The move is another case of the sort of big gifts made in modern philanthropy. They can raise issues about accountability and control, such as how a donor can ensure his or her wishes are enforced over the long term.
Michael Bloomberg, founder of his eponymous media empire and former New York City Mayor, is giving $150 million to Harvard University for a program designed to help mayors worldwide lead their cities more effecively. His donation is an example of the kind of big gifts in philanthropy.
The gift is an extension of the Bloomberg Harvard City Leadership Initiative, which Bloomberg launched in 2017 with a $32 million gift. The additional money will go toward hiring 10 professors, building out programs to train mayors at Harvard, and facilitating two-year fellowships for Harvard graduate students in mayoral offices around the world.
“This is a major new investment in the people who have enormous and unique powers to attack society’s biggest challenges: mayors. The pandemic has driven home just how important mayors are to the everyday lives of billions of people. They are the most creative and effective problem-solvers in government – and that’s exactly the kind of leadership that the world urgently needs more [of],” Bloomberg said.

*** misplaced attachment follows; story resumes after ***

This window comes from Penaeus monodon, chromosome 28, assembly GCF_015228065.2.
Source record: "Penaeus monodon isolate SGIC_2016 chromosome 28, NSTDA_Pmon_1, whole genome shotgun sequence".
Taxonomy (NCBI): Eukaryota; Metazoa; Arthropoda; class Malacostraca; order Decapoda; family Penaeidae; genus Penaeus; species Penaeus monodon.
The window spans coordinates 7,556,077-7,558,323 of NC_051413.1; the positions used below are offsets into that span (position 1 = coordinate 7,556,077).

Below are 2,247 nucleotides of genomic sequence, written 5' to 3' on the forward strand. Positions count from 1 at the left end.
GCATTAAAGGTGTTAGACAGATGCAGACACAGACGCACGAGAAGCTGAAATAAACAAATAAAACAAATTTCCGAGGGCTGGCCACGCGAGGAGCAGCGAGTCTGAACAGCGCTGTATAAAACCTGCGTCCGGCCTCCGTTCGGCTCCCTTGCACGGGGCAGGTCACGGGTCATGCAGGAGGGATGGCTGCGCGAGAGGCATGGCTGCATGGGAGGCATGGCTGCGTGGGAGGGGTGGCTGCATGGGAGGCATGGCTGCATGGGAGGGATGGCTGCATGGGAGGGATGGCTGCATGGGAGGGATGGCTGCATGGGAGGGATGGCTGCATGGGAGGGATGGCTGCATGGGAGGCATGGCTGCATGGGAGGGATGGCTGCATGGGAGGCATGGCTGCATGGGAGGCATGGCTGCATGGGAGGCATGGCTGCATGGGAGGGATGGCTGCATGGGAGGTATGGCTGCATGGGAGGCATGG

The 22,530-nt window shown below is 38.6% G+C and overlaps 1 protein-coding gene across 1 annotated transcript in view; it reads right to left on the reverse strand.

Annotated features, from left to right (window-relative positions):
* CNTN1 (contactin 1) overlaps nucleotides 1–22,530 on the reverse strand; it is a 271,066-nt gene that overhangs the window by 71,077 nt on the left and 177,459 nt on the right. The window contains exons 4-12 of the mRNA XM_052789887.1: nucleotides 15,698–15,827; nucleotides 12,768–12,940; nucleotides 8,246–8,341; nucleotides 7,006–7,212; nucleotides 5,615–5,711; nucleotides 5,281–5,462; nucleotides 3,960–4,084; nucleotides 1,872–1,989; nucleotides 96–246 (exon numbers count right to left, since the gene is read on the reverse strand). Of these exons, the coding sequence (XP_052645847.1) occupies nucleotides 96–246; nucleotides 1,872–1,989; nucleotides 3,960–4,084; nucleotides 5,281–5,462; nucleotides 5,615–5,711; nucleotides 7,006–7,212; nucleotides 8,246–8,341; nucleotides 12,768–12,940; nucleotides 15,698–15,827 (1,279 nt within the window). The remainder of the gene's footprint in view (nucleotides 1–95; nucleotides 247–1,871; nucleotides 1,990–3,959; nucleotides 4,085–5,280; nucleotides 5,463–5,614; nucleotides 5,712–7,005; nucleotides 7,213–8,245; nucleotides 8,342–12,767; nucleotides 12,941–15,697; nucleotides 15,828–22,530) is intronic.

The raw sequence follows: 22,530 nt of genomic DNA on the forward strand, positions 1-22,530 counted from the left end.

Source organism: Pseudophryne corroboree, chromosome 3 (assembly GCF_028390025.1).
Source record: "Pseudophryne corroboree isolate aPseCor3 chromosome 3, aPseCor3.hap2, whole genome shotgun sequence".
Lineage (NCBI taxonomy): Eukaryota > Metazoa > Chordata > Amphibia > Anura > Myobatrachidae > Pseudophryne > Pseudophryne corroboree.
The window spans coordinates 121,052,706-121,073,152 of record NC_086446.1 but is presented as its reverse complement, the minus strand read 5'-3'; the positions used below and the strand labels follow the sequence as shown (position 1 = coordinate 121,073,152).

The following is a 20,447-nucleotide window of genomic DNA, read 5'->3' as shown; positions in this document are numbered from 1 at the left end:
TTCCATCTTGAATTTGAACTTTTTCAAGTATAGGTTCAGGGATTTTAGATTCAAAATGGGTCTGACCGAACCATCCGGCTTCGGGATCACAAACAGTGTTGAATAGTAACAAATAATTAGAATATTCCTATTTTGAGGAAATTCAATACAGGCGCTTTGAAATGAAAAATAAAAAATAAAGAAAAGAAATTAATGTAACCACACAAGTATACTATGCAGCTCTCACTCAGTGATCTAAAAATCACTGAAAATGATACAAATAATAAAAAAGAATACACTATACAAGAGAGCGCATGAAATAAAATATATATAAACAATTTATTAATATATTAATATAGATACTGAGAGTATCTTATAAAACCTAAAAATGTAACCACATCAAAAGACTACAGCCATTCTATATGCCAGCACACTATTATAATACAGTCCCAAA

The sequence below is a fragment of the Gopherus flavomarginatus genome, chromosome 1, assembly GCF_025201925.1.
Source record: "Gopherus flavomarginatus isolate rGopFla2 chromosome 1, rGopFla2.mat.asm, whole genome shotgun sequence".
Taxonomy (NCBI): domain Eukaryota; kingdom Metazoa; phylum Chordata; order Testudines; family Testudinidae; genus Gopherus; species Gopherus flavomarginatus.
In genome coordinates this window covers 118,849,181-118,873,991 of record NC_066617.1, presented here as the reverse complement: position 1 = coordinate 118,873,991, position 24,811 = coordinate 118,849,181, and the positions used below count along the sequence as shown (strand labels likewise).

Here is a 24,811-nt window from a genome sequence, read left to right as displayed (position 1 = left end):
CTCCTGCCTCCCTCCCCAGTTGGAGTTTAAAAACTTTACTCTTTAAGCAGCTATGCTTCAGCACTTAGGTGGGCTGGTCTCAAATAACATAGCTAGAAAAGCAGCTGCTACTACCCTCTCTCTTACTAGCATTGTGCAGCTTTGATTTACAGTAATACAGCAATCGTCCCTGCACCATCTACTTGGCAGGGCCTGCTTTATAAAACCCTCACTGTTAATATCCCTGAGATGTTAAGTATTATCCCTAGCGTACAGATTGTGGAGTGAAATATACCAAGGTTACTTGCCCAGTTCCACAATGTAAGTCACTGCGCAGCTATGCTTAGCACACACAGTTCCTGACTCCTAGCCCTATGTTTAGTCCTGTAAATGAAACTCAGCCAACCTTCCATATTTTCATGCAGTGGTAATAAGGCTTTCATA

“Building on our partnership with Harvard, this new investment will help more city leaders learn from one another and get even more big things done locally.”
The businessman has made a number of large gifts, notably to John Hopkins University, his alma mater, as well as Cornell University ($100 million) and $100 million to four historically Black medical schools to ease the burden for medical students. (Medicine is an important theme in his philanthropic activity.)
The Bloomberg Center for Cities is a collaboration between Harvard Kennedy School and Harvard Business School. Launched in 2017 with an initial $32 million investment, the Bloomberg Harvard City Leadership Initiative has provided training and support to 159 mayors and their 800 top advisors from 153 cities.